Thursday, July 9, 2015

cellophane - Not normal plastic. It biodegrades!

Cellophane is colloquially referred to as plastic, but true cellophane is actually entirely biodegradable. It is made from cellulose which is retrieved from materials like wood, cotton, and help by dissolving them in alkali and carbon disulfide and then putting it into a bath of dilute sulfuric acid and sodium sulfate.

The process by which it is made sounds like it involves some icky stuff, but at least it's not something that'll stick around indefinitely after it gets tossed into a landfill.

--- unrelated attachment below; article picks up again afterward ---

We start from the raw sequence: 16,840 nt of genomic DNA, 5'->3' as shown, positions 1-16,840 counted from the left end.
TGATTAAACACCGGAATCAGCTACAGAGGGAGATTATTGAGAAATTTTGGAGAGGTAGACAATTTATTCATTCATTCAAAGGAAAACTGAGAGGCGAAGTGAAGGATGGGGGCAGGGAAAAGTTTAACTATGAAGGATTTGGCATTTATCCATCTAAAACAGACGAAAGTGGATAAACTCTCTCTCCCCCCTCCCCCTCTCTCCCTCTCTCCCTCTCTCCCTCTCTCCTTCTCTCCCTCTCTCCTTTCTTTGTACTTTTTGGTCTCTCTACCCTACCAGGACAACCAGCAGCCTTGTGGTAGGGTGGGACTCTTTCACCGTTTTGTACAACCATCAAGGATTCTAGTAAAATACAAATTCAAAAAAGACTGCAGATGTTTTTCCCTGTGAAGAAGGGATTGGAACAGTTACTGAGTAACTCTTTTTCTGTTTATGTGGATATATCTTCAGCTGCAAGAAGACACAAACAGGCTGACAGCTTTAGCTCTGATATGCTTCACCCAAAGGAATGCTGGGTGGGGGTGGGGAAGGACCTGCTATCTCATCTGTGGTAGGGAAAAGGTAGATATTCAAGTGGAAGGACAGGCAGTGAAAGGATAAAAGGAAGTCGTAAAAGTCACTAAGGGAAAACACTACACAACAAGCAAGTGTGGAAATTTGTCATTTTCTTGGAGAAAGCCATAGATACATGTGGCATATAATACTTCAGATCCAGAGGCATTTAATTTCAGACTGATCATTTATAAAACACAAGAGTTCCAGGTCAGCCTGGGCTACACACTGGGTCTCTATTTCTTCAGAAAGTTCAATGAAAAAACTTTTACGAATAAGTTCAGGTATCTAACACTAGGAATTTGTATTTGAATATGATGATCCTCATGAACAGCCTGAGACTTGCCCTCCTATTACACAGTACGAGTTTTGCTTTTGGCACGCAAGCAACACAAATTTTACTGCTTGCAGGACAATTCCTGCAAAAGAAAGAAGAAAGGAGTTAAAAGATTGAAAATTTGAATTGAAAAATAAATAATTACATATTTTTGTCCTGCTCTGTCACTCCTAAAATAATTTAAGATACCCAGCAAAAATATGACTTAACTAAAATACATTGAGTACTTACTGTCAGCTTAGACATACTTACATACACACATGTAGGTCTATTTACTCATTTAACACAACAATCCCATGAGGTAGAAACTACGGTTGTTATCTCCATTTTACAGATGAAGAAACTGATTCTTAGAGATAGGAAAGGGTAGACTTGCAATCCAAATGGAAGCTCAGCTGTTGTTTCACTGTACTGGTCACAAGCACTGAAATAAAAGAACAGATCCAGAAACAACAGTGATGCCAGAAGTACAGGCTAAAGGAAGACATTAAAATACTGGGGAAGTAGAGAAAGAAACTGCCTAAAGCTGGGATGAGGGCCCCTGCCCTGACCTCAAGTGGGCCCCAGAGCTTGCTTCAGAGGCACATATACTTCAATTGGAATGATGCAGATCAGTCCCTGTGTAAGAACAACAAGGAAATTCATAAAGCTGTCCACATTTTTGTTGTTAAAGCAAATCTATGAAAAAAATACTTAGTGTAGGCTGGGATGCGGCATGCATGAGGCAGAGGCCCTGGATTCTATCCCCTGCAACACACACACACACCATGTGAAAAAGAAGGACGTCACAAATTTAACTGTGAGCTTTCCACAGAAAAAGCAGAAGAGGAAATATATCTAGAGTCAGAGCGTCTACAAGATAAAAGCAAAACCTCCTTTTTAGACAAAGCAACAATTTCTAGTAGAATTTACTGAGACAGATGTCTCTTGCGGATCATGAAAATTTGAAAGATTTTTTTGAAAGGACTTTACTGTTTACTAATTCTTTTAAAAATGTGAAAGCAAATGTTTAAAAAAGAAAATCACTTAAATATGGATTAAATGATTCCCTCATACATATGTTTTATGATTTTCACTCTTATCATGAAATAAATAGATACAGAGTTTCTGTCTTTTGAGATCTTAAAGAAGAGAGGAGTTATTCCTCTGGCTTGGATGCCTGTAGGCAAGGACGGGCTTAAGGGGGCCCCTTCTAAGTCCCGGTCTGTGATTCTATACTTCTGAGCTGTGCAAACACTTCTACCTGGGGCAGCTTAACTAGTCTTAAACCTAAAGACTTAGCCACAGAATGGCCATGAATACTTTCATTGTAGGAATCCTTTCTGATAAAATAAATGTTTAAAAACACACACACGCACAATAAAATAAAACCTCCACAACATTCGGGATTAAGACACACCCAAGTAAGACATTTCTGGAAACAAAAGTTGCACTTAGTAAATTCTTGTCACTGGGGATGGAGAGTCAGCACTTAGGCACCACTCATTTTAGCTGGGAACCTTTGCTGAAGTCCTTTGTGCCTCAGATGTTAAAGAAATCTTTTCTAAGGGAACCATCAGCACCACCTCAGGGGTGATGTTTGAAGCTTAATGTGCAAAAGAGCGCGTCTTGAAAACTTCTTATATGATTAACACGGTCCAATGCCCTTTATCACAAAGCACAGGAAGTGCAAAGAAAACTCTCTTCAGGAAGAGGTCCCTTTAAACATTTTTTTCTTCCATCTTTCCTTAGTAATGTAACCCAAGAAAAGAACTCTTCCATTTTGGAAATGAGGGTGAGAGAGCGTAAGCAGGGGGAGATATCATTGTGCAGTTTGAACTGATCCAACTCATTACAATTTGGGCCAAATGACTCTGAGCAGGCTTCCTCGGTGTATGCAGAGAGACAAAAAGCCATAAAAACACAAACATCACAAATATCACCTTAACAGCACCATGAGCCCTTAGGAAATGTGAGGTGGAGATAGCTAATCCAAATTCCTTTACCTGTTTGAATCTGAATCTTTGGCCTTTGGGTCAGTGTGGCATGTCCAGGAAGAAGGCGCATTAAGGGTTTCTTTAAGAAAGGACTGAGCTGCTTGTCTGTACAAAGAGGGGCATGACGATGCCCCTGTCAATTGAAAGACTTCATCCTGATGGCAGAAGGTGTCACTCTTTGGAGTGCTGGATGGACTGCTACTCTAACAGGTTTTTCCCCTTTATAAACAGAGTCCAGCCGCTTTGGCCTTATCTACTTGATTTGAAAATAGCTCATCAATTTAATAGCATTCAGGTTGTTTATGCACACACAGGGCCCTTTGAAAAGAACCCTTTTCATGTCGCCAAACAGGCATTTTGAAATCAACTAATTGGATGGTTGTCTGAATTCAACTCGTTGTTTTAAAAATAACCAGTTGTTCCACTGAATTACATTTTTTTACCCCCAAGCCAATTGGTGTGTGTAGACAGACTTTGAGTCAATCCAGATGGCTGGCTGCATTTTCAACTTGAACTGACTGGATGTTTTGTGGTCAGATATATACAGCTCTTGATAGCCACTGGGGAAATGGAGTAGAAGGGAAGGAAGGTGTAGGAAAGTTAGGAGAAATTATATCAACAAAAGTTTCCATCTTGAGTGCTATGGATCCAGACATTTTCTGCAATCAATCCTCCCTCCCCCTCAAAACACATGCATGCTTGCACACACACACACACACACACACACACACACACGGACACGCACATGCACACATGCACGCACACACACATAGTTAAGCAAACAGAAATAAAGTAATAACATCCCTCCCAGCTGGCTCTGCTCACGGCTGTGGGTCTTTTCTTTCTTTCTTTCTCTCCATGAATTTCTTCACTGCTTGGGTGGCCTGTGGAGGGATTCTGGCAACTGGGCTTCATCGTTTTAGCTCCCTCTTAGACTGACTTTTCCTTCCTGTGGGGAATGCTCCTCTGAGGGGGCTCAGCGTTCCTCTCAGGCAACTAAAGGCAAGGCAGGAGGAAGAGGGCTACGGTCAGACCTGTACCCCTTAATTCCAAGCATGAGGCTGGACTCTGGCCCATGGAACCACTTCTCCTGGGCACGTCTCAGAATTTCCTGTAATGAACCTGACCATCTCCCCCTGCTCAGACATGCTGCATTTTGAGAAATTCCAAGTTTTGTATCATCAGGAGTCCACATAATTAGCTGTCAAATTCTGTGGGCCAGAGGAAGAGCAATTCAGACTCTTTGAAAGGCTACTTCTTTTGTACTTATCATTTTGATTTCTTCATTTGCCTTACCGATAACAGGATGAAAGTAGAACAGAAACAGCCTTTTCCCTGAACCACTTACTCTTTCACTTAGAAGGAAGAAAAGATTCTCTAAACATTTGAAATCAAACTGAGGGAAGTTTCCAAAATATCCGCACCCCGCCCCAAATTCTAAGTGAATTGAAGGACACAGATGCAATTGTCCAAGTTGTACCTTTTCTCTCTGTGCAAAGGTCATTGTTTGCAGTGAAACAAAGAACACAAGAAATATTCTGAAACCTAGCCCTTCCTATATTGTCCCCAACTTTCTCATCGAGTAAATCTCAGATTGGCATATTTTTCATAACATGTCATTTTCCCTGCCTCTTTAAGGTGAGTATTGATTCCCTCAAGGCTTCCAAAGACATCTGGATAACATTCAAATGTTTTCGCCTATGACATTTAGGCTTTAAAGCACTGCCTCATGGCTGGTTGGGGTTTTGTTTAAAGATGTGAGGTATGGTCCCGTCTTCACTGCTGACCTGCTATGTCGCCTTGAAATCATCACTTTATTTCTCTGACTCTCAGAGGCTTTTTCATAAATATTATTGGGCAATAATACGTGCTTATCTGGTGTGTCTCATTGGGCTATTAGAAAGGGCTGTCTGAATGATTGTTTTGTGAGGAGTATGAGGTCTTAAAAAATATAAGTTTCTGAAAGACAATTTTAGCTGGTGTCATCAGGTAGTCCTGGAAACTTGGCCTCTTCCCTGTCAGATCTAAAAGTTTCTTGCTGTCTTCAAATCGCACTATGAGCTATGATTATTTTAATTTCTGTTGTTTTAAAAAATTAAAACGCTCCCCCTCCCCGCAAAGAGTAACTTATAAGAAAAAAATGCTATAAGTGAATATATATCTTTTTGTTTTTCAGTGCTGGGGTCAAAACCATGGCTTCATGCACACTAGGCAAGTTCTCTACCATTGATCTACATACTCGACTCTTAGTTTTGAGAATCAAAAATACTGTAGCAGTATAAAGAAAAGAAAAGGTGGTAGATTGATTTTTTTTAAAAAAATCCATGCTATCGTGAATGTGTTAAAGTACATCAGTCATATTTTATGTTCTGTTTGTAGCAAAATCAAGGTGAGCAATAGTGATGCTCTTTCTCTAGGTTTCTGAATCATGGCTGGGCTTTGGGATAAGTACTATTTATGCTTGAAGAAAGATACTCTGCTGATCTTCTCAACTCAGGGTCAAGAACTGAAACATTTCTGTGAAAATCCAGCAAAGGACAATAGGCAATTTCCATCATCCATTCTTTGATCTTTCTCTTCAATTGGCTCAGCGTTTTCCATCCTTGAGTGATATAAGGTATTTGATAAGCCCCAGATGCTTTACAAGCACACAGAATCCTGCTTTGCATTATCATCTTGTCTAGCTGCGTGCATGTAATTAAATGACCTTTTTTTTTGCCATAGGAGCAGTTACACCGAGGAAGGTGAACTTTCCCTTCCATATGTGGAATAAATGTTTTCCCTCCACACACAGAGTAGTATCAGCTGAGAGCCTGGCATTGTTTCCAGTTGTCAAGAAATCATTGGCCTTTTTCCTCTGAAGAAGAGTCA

Apparently the creation of cellophane started out accidentally. The Swiss chemist Jacques E. Brandenberger saw a wine spill on a tablecloth and decided to create a cloth that would repel liquids rather than absorb them. So he sprayed a waterproof coating onto the fabric which made it too stiff. But he was able to easily separate the clear film from the cloth and that led him to forget about his original intention. Instead he spent the next 10 years perfecting the film until 1912 when he constructed a machine to manufacture the film which he named Cellophane.

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